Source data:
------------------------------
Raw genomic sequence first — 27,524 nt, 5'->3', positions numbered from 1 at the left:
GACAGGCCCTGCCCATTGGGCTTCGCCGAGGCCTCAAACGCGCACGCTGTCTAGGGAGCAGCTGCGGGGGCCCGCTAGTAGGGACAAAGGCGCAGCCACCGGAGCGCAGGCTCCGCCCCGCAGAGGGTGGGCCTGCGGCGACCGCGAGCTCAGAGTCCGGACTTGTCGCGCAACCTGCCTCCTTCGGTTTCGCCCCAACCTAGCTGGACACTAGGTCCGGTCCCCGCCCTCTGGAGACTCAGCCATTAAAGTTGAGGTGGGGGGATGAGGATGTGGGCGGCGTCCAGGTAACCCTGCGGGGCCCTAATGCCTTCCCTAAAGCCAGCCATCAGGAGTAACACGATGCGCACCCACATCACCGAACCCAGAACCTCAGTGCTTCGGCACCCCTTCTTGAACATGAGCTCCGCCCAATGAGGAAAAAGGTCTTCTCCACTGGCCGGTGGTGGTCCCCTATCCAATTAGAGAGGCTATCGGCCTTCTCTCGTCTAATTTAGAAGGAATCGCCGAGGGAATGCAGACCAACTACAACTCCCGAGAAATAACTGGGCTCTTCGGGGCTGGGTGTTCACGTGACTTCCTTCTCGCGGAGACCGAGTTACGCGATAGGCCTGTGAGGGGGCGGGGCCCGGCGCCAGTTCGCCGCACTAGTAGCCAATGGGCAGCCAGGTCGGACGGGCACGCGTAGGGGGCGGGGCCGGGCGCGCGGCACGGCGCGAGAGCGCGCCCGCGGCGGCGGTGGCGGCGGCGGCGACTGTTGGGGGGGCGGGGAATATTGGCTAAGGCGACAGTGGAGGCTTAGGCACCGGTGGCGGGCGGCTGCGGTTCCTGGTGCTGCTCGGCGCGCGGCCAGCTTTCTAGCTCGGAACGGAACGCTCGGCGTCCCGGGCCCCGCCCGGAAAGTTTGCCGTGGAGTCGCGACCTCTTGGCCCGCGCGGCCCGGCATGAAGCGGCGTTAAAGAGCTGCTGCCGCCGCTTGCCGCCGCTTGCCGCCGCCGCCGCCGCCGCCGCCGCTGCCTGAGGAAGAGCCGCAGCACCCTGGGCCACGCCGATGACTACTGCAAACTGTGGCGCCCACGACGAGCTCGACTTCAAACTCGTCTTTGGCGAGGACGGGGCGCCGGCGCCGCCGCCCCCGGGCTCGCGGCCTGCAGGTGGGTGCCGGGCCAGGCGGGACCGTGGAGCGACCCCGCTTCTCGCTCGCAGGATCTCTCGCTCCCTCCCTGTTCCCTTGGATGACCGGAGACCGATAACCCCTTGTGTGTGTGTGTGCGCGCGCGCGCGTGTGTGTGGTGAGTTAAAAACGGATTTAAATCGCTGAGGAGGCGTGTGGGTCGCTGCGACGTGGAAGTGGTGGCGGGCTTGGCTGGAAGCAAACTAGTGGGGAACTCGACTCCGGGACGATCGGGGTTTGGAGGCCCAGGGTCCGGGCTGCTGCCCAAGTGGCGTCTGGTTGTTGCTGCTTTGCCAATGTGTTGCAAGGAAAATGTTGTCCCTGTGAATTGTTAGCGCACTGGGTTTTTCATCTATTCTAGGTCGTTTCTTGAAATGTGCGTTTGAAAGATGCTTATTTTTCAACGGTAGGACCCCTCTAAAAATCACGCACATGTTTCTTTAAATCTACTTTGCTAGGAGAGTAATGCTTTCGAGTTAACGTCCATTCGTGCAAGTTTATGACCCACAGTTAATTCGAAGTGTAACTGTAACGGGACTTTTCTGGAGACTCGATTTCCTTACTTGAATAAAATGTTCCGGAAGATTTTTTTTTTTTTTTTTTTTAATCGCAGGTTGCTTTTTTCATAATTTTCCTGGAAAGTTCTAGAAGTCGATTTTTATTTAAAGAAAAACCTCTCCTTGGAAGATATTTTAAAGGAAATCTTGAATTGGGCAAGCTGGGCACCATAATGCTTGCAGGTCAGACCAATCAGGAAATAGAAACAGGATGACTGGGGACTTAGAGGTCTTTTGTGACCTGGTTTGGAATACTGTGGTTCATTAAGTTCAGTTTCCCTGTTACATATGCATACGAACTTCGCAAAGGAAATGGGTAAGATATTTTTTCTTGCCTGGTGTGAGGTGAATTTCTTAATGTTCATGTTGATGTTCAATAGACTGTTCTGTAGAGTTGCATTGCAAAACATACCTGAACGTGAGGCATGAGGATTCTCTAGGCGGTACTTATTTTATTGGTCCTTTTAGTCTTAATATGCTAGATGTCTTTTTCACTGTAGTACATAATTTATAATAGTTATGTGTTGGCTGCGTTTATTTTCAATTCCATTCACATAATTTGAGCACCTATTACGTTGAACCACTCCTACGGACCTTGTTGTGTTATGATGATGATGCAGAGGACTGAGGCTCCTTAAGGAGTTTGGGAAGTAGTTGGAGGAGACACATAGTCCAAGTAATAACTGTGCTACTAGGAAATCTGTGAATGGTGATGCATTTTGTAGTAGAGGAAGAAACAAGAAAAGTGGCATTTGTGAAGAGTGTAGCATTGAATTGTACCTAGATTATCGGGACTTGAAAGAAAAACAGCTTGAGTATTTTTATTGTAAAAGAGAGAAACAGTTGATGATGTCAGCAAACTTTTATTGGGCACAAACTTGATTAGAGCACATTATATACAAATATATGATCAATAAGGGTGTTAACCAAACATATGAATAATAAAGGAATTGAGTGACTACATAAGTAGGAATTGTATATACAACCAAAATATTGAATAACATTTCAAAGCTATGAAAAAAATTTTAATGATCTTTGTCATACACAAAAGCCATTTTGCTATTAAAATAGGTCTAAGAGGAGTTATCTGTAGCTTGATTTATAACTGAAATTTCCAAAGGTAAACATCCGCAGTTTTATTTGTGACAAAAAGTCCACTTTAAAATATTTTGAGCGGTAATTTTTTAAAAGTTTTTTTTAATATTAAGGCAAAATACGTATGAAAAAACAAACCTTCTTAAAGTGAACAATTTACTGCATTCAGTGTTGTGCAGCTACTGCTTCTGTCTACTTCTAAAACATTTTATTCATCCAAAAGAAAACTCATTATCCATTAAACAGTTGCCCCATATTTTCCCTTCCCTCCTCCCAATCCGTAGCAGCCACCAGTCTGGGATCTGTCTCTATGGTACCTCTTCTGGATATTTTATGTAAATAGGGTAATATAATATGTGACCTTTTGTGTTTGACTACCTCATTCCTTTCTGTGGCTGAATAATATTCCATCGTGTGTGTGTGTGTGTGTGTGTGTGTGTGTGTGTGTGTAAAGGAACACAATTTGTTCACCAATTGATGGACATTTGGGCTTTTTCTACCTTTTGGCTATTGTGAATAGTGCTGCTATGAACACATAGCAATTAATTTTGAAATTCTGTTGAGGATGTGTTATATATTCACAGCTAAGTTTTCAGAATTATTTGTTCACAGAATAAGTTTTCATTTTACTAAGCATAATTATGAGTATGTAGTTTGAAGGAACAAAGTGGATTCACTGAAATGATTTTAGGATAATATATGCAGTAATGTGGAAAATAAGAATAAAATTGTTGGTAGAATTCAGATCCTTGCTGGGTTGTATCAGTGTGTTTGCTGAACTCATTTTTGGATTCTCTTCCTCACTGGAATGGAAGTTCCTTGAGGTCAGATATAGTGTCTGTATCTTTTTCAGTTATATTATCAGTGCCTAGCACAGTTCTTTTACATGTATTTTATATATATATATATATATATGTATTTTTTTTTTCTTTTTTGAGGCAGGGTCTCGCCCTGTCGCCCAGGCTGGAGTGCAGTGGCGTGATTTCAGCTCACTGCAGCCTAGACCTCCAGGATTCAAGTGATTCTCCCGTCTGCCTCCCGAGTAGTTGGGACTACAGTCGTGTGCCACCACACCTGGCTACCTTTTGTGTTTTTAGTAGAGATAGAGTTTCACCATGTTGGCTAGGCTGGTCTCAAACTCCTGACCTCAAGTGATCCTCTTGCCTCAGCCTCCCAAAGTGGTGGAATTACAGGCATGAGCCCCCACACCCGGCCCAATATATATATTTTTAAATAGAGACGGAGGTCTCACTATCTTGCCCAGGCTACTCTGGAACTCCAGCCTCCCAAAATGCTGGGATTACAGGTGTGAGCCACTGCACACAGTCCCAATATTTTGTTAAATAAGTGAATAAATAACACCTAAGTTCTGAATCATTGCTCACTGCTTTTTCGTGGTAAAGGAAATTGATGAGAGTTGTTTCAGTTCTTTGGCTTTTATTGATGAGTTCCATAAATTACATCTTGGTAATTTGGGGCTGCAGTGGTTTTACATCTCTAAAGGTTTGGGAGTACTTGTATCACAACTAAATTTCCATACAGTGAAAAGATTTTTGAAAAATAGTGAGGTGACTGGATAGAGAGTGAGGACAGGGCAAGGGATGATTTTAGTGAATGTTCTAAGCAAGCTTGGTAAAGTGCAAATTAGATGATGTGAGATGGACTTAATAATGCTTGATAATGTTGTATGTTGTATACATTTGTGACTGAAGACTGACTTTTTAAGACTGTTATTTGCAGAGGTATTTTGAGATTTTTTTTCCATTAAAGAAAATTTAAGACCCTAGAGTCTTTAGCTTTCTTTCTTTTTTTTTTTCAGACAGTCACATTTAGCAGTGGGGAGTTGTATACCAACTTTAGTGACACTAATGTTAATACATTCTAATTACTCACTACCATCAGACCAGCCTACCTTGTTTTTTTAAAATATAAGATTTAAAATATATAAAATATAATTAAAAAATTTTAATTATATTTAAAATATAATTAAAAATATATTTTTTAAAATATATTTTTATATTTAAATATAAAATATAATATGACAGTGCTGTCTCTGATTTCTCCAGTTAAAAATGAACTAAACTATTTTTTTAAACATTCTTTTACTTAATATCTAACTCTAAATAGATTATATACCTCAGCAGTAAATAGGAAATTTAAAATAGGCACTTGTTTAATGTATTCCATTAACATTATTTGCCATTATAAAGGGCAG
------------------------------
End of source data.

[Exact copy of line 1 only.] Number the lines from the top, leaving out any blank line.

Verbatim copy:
Raw genomic sequence first — 27,524 nt, 5'->3', positions numbered from 1 at the left: